Channel estimation of practical mmWave systems may rely on AoA estimation in mmWave channels [37, 33, 32]. As a result, for mmWave channel estimation, the open-loop beamforming (OLB) channel estimation has been widely adopted. Generally, the OLB algorithm is widely used in analog beamforming and hybrid precoding. In particular, the BS transmits beamforming vectors to its users. Then, each user reports the index of a beam with the largest gain in the beams via a feedback link with numbers of bits. However, due to the limited amount of feedback bits, the OLB algorithm does not allow the BS to accurately estimate the channel responses of a large number of users. Interestingly, fully digital systems, which can be considered as a subcase of hybrid systems, can also adopt the OLB algorithm for AoAs estimation [37, 147]. Thus, the fully digital system, which contains more RF chains than analog and hybrid structures, can simultaneously transmit predesigned beams in all estimation directions., e.g. [148, 135, 149, 114, 29]. For the OLB channel estimation, the required number of beams depends on the required resolutions and is predesigned by the codebook. The number of beams for AoA estimation does not necessarily scale up with the number of transmit antennas. However, to serve an area with an increasing user density, it is expected that the BS should increase the spatial resolution. For example, if the system requires an half-power beam width (HPBW) coverage for the OLB training, that the required number of beams should be [111], where is the number of antennas equipped at the BS. In this case, the required number of beams for the OLB training scales with an increasing number of antennas, which may not be suitable for mmWave systems employing massive MIMO technology. In fact, it is expected that the required coherence time resources of channel estimation for mmWave massive MIMO systems shall neither scale up with the number of users nor with the number of antennas [37, 41, 33]. Therefore, a simple AoA channel estimation algorithm with low overhead is highly desirable for hybrid mmWave system design.

1.2.5 TDD or FDD Feedback?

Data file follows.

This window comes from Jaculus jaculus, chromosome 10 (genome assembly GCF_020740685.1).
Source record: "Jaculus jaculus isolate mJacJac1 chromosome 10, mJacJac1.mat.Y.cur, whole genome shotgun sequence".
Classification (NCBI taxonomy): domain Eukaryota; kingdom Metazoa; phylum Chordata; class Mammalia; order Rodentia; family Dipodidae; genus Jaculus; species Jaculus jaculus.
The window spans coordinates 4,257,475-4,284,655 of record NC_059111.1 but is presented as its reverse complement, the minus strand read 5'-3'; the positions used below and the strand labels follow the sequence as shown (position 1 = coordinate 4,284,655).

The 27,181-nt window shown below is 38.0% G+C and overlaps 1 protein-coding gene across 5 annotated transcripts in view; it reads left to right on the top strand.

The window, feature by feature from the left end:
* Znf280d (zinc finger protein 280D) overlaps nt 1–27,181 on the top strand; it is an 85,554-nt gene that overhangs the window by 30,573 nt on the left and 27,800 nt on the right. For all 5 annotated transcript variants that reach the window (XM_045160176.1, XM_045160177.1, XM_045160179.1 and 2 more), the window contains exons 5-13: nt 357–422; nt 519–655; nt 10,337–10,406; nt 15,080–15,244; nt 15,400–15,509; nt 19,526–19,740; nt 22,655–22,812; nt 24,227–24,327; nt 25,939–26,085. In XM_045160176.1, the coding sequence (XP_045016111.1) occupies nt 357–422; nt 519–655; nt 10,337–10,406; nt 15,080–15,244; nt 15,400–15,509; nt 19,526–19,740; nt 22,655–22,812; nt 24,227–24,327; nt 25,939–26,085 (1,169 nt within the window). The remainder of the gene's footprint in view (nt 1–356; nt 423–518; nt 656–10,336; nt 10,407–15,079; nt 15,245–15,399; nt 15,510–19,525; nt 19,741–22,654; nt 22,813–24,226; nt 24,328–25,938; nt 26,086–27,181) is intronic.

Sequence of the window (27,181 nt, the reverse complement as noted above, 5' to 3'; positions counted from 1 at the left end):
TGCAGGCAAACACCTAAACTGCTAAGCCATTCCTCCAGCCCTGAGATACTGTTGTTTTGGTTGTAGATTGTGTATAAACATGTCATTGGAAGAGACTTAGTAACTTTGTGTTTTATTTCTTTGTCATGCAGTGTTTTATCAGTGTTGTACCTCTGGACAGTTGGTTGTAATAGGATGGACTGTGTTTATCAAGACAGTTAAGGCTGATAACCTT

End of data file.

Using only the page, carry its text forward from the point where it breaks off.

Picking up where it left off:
In practice, the conventional fully digital systems and the hybrid systems are designed based on different hardware architectures. Hence, intuitively, the channel estimation algorithms for hybrid mmWave systems are different from that for fully digital systems. Currently, the majority of contributions in the literature focus on the development of CSI feedback based channel estimation methods for frequency division duplex (FDD) hybrid mmWave systems, e.g. [3, 32, 150, 96, 118, 10]. This is motivated by the assumption of the sparsity of mmWave channels that the numbers of resolvable AoA/AoD paths are finite and limited. Thus, the CSI acquisition via feedbacks only leads to a small amount of signaling overhead compared to non-sparse CSI acquisition. Generally, due to the high propagation path loss, the sparsity may only exist in outdoor long distance propagation mmWave channels [102]. In some scenarios, the assumption of the sparsity of mmWave channel may not hold anymore. For example, for practical urban micro-cell (UMi) scenarios, such as the city center, the number of scattering clusters increases significantly and the channels are expected to be non-sparse. In [101, 29, 102], recent field test results, as well as ray-tracing simulation results, have shown that reflections from street signs, lamp posts, parked vehicles, passing people, etc., could reach a receiver from all possible directions in urban micro-cell (UMi) scenarios. In other words, the AoAs of scattering components between the users and the BS are uniformly distributed between . In [151], the authors revealed that the presence of significant amount of scatterers in propagation environment has a non-negligible impact on the achievable rate performance of FDD systems when the conventional CSI feedback algorithms are adopted. Besides, the required amount of feedback signalling overhead increases tremendously with the number of scattering components, consuming a significant portion of system resources [3]. Moreover, recent field test results have also verified that, for both fully digital and hybrid massive MIMO systems in different channel environments, time division duplex (TDD) based beamforming exploiting channel reciprocity for channel estimation can outperform the FDD based beamforming scheme utilizing CSI feedback in terms of achievable sum-rate [151, 107]. To overcome the aforementioned common drawbacks of conventional CSI feedback based FDD mmWave channel estimation algorithms, a TDD-based beamforming channel estimation algorithm for mmWave channels is strongly welcomed. However, time synchronization and calibration issues between the forward and reverse links need to be taken into account [18].